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© Steve Morrissey 2012

Spike Island

The cast of Spike Island

There is a great film to be made about the whole Madchester/Stone Roses/Acieed moment of the late 1980s but Spike Island isn’t it. Fun but messy might be a fair way to assess it. Fatally flawed might be another.

This is a film clearly going for epic. It wants to be the Apocalypse Now of a particular youthquake, with a basic “journey” structure – four lads in a wannabe band are trying to get to Spike Island, scene of the Stone Roses’ most famous gig, a night that defined/ended an era. Onto this is grafted the story of the band itself, its attempts to record a demo, get it to the Stone Roses, maybe get a record deal. And springing off that we have the story of Tits (Elliott Tittensor), I kid you not, the band’s lead singer/leader, a supposedly charismatic teenager, a gob on a stick. And hanging off that story we have this guy’s coming to terms with the fact that his dad is dying. Plus his attempt to get off with a local hottie, Sally (Emilia Clarke, of Game of Thrones fame). And his strained relations with his flaky brother. And I didn’t mention the rivalry with a bigger local band (whose lead singer, played by Being Human’s Michael Socha, is clearly aping Liam Gallagher and is very funny).

Emilia Clarke and Elliott Tittensor
Emilia Clarke and Elliott Tittensor

A lorra lorra plot then. Flavour is this film’s real strong suit. It’s got loads of it, and whenever the camera wanders away from the underwritten Unfab Four, things really kick into life. Scenes set in pubs, outside the perimeter fence at Spike Island, among peripheral characters, who have names like Dave Famous, Keith Teeth and Uncle Hairy, all crackle with the sort of electricity that only those who were really there, who still walk with feet at ten to two, can provide.

Most notable of these is a great scene where the lads arrive at the gate to the gig and try to get the bouncers to let them in. It’s fast, it’s funny, it’s full of banter and the two guys who play the Scouse bouncers (Jake Abrahams is one, I think, and if anyone can help with the other…) give a glimpse of what this film could and should have been – lively, lairy, mad for it.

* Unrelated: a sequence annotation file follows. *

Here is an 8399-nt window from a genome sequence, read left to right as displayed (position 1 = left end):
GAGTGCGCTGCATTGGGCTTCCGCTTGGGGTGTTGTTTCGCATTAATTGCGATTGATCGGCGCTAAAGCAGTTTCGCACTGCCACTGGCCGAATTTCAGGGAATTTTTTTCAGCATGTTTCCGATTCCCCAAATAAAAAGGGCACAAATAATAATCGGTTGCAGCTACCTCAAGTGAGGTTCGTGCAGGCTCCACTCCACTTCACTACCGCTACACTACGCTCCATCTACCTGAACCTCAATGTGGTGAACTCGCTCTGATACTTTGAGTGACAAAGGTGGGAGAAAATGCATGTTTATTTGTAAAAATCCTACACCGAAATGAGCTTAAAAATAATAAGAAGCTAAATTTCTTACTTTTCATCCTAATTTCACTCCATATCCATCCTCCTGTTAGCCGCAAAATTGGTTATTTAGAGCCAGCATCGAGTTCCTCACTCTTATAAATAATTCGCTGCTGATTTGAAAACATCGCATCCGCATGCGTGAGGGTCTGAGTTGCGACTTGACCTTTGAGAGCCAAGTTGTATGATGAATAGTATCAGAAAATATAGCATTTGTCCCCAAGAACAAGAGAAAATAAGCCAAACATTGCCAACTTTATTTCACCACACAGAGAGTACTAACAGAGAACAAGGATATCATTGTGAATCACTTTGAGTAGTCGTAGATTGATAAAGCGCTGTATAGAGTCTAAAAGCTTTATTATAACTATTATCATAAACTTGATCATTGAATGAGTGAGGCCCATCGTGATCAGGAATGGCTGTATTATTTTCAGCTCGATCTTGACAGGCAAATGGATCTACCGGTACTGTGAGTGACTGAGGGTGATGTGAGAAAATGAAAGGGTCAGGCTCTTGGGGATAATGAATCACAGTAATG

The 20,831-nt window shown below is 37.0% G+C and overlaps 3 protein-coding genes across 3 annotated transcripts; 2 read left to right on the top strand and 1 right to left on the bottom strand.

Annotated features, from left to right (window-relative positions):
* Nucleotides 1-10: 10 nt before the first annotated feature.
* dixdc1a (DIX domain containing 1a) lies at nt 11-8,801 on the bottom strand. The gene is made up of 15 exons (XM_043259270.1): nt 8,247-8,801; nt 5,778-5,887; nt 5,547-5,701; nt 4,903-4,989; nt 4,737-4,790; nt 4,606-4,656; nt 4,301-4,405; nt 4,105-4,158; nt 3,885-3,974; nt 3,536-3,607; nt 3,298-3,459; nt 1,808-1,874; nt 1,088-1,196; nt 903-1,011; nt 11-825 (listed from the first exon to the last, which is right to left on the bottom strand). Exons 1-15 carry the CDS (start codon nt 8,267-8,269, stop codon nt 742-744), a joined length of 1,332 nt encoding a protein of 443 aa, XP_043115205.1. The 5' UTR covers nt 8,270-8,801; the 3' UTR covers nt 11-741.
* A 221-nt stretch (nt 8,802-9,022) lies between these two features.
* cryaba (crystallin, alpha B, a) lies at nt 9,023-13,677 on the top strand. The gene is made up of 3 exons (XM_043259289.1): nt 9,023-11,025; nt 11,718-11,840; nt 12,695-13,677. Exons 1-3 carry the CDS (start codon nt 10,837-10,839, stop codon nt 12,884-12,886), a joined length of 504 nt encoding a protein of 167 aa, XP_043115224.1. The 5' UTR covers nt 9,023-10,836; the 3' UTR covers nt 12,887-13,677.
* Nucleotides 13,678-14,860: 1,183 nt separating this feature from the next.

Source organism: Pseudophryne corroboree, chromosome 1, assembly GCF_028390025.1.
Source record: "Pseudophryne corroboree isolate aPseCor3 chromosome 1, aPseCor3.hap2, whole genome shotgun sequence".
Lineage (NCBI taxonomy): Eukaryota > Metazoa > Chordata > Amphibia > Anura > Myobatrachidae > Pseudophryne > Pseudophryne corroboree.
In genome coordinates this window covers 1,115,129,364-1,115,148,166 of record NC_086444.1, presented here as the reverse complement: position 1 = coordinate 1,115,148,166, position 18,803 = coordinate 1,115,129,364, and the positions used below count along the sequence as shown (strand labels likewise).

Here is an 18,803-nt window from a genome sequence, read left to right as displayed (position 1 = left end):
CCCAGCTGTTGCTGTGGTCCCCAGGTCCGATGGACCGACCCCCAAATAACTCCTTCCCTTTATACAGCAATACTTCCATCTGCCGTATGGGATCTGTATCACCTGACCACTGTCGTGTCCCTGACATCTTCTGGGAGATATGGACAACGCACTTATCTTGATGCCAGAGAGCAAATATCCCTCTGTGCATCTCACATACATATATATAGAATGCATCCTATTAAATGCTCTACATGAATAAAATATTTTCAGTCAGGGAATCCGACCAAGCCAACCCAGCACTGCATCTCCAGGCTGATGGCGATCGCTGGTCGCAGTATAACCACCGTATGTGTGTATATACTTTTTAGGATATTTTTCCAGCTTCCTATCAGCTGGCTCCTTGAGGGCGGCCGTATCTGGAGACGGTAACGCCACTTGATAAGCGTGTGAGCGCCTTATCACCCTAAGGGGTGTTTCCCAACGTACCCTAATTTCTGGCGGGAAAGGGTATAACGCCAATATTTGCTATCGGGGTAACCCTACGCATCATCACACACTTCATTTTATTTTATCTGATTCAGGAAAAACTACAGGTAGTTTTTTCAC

Had Hollywood got hold of this, for sure it would have squeezed some of the juice and swagger out of it, and it probably would have added subtitles for key moments of unintelligible Mancunian banter, but it would also have insisted on a rewrite to correct a severe plot problem. The film keeps telling us that this story’s hero is Tits. In fact it’s the other guy, the band’s songsmith Dodge (Nico Mirallegro), a shy musical obsessive with a secret passion for the lovely Sally. It’s Dodge’s story that this film should be telling. And it looks as if writer Chris Coghill realised it halfway through shooting. Hence that strange scene once everyone is on Spike Island with their heroes still out of reach where Dodge’s hitherto blameless character is besmirched and he is effectively banished from the action. Wha?

It’s tasty, but there’s nothing in the centre of this donut of a movie. For people who were there, who are now more cheese and bics than E’s and whizz, Spike Island will ding a few dongs, raise a few smiles, lift hairs on the arm as the Roses soundtrack takes them trippily back in time. As for everyone else, those great one-liners, delivered in that flat Manc deadpan, probably won’t be quite enough.

Spike Island – Watch it/buy it at Amazon

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© Steve Morrissey 2012

Spike Island – at Amazon